Love Finds Meaning In Sacrifice
By Rick Warren
— May 21, 2014
"Live a life of love, just as Christ loved us and gave himself up for us as a fragrant offering and sacrifice to God." (Ephesians 5:2 NIV)
When Mary used her hair to rub perfumed oil down between her Savior’s toes, the disciples only whiffed the aroma of waste: “This perfume could have been sold at a high price and the money given to the poor” (Matthew 26:9 NIV).
But Jesus suggested such a great sacrifice leads to great influence: “I tell you the truth, wherever this gospel is preached throughout the world, what she has done will also be told, in memory of her” (Matthew 26:13 NIV).
Perhaps Jesus could smell the sweet fragrance of Mary’s sacrifice because he knew that love finds meaning in sacrifice: “We understand what love is when we realize that Christ gave his life for us. That means we must give our lives for other believers” (1 John 3:16 GW).
Perhaps, in Mary, Jesus could smell “a fragrant offering and sacrifice to God,” a life “poured out like a drink offering” (Ephesians 5:2; 2 Timothy 4:6 NIV). We become living sacrifices when we no longer see the waste of giving to others; instead, we see the gift we give to others.
The Holy Spirit presses us toward radical transformation, where, instead of seeing sacrifice, we see opportunities to love; instead of seeing perfume wasted on the floor, we see ourselves like Jesus, prepared for burial, ready to be “crucified with Christ,” so that “I no longer live, but Christ lives in me” (Matthew 26:12; Galatians 2:20 NIV).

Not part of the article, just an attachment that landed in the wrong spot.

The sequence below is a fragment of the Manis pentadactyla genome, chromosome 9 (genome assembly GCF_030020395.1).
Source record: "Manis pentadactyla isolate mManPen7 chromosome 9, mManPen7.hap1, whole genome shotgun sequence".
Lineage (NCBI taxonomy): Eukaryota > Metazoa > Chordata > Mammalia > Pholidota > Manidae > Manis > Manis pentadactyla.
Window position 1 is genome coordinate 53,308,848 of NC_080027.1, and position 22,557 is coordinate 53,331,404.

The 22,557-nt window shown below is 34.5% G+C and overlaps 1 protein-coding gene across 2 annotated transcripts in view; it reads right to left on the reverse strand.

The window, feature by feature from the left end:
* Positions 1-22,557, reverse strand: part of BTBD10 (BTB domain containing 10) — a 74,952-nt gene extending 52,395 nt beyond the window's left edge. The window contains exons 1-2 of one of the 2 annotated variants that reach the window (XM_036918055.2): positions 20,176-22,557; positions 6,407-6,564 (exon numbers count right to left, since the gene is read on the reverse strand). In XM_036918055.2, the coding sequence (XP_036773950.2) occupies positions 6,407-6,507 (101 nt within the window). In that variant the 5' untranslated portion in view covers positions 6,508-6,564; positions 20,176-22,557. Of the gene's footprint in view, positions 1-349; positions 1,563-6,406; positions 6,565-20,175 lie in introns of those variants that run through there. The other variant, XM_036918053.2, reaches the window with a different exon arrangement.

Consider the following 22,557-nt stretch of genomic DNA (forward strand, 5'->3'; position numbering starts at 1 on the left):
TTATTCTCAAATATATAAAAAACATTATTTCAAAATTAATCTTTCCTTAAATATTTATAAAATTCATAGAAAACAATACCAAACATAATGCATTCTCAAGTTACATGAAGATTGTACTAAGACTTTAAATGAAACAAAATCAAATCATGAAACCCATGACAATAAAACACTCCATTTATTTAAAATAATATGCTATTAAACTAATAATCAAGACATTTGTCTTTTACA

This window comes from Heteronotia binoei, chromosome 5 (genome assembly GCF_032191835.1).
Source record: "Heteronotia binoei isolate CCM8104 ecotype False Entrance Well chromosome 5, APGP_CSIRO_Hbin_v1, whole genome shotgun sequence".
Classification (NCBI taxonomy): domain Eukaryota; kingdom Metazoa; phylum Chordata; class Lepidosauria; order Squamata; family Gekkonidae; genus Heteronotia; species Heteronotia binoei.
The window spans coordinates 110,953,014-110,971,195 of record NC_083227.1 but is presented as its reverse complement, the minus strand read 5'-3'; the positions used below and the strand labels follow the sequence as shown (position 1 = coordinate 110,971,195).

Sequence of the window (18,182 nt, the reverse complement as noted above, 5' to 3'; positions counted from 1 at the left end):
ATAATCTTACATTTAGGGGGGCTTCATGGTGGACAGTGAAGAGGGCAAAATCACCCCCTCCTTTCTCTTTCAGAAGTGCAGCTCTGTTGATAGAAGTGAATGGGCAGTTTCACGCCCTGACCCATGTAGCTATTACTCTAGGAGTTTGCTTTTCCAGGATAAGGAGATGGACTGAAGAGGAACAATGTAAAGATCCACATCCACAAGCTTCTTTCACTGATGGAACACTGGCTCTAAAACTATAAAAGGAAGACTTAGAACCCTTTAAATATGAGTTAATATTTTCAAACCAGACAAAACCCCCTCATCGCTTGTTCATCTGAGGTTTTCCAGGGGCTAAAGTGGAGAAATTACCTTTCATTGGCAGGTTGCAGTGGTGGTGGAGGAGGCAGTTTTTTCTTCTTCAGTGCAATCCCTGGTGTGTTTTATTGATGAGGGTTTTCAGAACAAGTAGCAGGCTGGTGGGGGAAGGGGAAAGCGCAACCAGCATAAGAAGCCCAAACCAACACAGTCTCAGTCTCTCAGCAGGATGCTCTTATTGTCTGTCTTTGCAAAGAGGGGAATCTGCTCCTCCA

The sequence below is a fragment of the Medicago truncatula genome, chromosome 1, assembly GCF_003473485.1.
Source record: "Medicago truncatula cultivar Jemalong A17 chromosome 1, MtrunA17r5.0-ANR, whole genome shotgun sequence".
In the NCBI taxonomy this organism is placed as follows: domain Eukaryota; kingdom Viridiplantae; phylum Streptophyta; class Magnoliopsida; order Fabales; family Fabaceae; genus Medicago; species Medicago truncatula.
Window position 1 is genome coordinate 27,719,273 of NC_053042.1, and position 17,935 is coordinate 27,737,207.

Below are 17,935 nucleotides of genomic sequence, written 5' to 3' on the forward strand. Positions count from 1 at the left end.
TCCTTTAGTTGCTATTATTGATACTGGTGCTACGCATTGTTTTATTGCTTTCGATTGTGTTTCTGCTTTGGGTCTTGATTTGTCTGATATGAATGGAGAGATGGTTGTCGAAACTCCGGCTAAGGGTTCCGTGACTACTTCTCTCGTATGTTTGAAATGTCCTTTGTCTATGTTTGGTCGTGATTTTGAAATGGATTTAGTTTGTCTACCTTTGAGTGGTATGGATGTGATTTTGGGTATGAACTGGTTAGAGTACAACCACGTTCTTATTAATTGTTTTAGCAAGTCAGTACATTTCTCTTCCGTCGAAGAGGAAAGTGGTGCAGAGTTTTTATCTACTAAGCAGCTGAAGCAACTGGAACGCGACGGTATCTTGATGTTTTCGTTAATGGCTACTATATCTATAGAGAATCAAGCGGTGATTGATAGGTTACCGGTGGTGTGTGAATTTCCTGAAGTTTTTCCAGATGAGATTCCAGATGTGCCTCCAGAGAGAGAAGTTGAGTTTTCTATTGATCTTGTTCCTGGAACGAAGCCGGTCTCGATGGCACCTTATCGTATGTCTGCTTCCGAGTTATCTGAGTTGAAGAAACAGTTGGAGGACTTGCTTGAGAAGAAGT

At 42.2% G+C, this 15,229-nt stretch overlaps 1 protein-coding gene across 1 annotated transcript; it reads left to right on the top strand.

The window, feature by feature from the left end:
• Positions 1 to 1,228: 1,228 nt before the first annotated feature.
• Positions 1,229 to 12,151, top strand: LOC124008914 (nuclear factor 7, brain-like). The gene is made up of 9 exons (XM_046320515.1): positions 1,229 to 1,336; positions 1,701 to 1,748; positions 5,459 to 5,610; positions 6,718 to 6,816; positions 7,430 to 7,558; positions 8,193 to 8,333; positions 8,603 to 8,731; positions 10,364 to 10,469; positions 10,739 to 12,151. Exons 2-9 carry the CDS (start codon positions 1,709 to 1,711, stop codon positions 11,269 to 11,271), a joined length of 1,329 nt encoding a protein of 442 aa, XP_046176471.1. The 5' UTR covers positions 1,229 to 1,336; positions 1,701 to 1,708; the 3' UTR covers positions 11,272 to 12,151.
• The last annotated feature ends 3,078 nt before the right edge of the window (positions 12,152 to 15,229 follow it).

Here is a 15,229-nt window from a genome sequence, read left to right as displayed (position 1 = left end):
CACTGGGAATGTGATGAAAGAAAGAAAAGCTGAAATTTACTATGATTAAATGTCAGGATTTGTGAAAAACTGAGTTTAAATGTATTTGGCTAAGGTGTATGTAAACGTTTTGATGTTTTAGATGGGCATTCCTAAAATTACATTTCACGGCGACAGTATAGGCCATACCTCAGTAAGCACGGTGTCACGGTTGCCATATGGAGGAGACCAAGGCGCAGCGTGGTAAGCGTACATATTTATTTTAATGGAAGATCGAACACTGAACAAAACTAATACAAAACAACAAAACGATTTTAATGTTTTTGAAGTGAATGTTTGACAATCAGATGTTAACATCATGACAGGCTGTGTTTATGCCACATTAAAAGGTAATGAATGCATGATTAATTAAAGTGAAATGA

You may be hitting one of those “I can't, but God can” moments, but our brother, Paul, reminds us that God gives us the grace required to become living sacrifices, and he places the Holy Spirit in us to create us holy and pleasing to God.
“Live a life of love, just as Christ loved us and gave himself up for us as a fragrant offering and sacrifice to God” (Ephesians 5:2 NIV).
Talk About It
What do you think it means to "give our lives for other believers"?
What acts have you considered a sacrifice that should actually be a gift of love? How does it change your attitude about your responsibility when you change your perspective this way?
Jon Walker’s new book, Breakfast with Bonhoeffer, is a story of God’s faithfulness during struggles with bipolar disorder, divorce, and economic uncertainty.
This devotional © Copyright 2012 Jon Walker. All rights reserved. Used by permission.
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